I had a big write up about what I thought of this movie but in the middle of it my computer shut off. Let me just say that this film is a bizarre mix of reality and make believe. It clocks in at over 2 Hours and 25 minutes, and it has that Romero "something behind the movie" plot as always. I didnt know what to expect when I saw this but with most of the cast from Dawn and Day of the dead in this film, I had to check it out. Its great for anybody that has ever seen a Renaissance Fair or taken part in one , etc or a war reenactment. I would say it blurs the lines between how people can jump into those other fantasy roles and how they have to go back and live their normal lives. Not to mention it just totally adds in the factor that horses are replaced with motercycles, and adds this badass twist.


I got to be honest, you just don't get to see films like this anymore.


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 Post subject: Re: Knightriders (1981)
Unread postPosted: Tue Jan 05, 2010 7:23 pm 
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Good choice, SVB! :clap:

As a once card carrying member of the SCA {Society of Creative Anachronism} from 1981 ~ 1999, this movie was a must see for many reasons. Also, for any role players {D&D, Warlock, Warhammer,etc} this is also a good film. This was also one of my 1st exposures to Ed Harris - fine actor.

Great visuals and an intriguing storyline.

8!


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 Post subject: Re: Knightriders (1981)
Unread postPosted: Wed Jan 06, 2010 3:31 pm 
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Knightriders: I've always had a soft spot for this one. When pretty much every movie copies something else and I run across something like this, which is as unusual as a movie can be, I gotta give it props just for that.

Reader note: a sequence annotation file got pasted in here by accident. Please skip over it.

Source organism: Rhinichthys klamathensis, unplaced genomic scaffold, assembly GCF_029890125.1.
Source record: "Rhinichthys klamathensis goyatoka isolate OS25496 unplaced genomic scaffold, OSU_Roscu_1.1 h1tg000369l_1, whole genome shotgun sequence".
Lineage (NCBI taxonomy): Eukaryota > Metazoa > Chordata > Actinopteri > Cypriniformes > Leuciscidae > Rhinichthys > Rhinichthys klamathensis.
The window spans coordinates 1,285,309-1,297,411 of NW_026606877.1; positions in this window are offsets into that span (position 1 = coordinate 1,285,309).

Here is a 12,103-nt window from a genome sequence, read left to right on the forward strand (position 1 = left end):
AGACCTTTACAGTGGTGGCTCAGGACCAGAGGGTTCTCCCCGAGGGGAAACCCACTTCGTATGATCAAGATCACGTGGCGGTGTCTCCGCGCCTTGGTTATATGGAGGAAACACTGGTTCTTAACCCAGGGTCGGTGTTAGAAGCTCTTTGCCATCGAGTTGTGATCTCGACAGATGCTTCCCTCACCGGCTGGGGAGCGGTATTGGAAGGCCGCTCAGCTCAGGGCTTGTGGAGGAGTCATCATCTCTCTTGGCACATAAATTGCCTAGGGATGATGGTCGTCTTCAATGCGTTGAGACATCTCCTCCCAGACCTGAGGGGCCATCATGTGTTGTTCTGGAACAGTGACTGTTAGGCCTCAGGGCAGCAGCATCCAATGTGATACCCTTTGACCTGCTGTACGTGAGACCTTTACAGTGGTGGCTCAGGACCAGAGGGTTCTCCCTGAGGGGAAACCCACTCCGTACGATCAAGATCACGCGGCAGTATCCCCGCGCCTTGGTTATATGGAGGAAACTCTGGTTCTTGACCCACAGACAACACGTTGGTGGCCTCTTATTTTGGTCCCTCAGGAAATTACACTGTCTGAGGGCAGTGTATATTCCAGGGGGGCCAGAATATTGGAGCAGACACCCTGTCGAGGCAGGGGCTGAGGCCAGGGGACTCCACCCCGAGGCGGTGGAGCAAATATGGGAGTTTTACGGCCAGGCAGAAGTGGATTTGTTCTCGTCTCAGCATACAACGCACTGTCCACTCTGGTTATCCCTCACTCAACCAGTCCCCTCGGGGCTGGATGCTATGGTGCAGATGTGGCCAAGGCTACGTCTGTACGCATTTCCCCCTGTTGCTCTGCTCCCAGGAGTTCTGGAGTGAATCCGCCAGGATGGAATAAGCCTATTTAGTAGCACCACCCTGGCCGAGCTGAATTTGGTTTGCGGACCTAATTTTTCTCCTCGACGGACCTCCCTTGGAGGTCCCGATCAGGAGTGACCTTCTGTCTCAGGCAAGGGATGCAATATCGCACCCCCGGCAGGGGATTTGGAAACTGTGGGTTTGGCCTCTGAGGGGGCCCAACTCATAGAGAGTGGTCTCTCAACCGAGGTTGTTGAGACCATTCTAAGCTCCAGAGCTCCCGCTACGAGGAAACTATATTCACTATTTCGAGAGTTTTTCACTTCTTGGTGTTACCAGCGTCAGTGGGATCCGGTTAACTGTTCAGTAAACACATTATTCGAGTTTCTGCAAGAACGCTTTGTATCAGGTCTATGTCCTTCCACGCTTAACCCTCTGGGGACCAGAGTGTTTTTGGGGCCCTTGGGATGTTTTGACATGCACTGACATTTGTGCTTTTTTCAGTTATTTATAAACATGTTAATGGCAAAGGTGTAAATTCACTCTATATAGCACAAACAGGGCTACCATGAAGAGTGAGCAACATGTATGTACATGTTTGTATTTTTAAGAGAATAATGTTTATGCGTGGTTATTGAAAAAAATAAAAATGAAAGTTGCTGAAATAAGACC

I think I first saw this in a theater, about 25 years ago (probably in a 2nd-run outlet). I have the DVD edition which came out in 2000. After seeing this thread, I have an urge to watch it again (there goes 2-and-a-half hours of the day). Also, I think this was the 1st starring role for Ed Harris. Tom Savini was also pretty good - a make-up artist who also dabbles in acting. He made a pretty good 'sort-of villain.' He was also the lead biker in Romero's Dawn of the Dead, another memorable character.


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 Post subject: Re: Knightriders (1981)
Unread postPosted: Fri Jan 08, 2010 8:40 am 
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Kaptain Kirk wrote:
Tom Savini was also pretty good - a make-up artist who also dabbles in acting. He made a pretty good 'sort-of villain.' He was also the lead biker in Romero's Dawn of the Dead, another memorable character.


He's also great as Sex Machine in 'From Dusk till Dawn.'


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 Post subject: Re: Knightriders (1981)
Unread postPosted: Mon Jan 11, 2010 11:41 pm 
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Yes, he was. Savini also had a sizable role in the recent Planet Terror, as one of the deputies (and he meets a pretty grisly end - but then, almost everyone in that movie does). I forgot to mention - at least I think this is correct - he also did double-duty as a stuntman; his character takes a big fall in Dawn of the Dead and I'm pretty sure he did the stunt himself.

Anyway, I watched Knightriders again a couple of days ago. Romero imparted a lyrical quality to this one and I think it's one of the few films that actually works with this tone. Most others who try this come off as sappy and contrived, in my opinion, but the lyricism come through in Knightriders - one of the reasons it's unique.